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There’s no bigger scapegoat for the Lakers than Pau Gasol, also known as El Hombre Invisible (Invisible Man for my non-Spanish speaking readers). If you can pick one player who didn’t show up against Dallas, it was Gasol, who averaged a mere 12.5 points per game while shooting 42 percent from the field.
While Dallas did very well limiting the Lakers’ bigs, you still expect an All-Star to find a way to score and contribute. Too often, Gasol disappeared into the player that faded against the Boston Celtics in past years and not someone hailed as the best power forward in the NBA.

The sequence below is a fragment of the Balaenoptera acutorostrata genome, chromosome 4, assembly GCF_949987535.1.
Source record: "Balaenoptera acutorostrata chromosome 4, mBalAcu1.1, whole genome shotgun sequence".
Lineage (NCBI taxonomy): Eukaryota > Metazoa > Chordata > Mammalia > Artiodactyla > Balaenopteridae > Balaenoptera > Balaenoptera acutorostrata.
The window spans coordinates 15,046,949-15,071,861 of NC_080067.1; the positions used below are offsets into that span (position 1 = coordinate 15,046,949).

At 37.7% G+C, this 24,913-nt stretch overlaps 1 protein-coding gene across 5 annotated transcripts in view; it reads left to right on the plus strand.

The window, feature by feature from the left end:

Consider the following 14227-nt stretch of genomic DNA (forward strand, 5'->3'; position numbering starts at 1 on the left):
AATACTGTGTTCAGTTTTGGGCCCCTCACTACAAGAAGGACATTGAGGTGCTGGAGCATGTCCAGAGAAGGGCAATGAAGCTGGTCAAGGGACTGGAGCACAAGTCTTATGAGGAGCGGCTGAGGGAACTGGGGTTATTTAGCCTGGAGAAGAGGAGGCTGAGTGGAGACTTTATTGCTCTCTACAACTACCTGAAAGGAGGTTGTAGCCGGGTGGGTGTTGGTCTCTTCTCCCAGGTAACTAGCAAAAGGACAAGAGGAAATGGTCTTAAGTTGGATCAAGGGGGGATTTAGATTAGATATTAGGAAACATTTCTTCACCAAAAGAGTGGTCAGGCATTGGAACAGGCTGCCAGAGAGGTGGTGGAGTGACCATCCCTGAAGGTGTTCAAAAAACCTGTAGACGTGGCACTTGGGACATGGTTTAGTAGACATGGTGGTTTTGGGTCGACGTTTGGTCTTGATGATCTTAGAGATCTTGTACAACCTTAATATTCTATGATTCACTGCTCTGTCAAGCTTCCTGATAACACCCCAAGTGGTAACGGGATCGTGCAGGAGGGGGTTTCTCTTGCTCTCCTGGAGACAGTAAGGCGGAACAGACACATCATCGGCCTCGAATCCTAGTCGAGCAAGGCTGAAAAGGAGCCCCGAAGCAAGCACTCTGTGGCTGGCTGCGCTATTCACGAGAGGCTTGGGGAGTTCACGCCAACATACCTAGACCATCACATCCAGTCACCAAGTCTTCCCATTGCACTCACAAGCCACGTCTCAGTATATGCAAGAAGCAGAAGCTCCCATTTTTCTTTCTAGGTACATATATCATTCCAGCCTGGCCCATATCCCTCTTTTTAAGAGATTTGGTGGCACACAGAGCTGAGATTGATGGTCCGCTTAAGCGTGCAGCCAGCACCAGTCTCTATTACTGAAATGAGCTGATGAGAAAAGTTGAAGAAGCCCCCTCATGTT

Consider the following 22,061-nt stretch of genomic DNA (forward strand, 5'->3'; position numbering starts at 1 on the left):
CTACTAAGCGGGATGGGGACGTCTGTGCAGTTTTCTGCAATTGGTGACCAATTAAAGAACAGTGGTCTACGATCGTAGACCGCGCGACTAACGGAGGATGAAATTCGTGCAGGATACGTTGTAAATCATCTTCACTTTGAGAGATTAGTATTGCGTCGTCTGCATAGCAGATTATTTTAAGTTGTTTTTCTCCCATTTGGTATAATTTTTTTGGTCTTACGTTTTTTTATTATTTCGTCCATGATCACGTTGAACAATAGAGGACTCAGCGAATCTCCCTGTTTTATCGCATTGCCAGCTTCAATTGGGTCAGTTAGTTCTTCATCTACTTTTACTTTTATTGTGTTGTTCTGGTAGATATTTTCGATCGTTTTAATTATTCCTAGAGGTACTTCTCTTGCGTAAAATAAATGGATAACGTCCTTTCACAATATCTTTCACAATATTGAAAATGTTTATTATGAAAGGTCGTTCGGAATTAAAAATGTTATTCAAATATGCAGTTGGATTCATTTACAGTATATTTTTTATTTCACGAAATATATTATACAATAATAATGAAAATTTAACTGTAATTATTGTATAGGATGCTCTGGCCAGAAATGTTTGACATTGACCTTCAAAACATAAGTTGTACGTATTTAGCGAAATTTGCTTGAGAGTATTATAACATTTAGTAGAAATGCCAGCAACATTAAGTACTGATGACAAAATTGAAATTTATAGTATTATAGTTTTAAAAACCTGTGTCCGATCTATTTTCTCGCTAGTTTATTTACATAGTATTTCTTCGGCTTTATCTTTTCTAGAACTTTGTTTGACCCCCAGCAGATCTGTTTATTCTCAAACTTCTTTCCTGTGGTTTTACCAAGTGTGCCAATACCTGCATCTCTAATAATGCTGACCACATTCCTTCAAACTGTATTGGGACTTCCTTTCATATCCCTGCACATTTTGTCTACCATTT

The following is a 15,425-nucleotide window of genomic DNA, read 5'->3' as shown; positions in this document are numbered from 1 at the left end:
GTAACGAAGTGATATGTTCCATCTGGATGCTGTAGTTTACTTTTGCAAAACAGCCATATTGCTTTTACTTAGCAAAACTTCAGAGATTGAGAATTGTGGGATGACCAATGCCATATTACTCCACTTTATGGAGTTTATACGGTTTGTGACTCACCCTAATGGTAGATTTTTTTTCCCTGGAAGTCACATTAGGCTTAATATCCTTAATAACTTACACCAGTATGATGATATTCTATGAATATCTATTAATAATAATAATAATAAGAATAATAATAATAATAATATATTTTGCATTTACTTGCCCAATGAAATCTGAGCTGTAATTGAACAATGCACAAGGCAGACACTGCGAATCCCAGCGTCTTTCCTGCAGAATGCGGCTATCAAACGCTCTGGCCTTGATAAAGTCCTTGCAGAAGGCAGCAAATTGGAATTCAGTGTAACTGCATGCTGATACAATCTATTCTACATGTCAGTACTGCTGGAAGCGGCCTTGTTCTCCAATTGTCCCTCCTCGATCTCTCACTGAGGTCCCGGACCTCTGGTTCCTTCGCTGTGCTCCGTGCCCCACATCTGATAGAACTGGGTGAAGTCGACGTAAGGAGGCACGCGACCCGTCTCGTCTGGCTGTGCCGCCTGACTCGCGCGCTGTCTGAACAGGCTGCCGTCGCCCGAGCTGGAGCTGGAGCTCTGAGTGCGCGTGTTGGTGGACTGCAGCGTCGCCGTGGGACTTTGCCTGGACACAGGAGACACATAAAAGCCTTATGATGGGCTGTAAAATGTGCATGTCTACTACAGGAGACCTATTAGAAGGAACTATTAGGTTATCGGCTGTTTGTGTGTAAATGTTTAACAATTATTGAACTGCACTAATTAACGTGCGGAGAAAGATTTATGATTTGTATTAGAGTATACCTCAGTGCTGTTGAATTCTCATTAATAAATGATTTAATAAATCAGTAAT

You could tell that mentally, he wanted no part of Tyson Chandler, and he continually got abused by Dirk Nowitzki.
How bad did Gasol play during the series? So bad that Phil Jackson had to physically try to inspire him by tapping him in two separate timeouts during Game 3. If you're making one of the most even-keeled coaches so frustrated with your play that he lays hands on you, you're stinking up the court bad.
At one point during Game 4, Gasol pleaded with his teammates to keep fighting while having a look of despair on his face. That’s not leadership, that’s the sign of a player who wants support without carrying his load.
Let’s face it, Gasol’s legacy took the biggest hit in this series.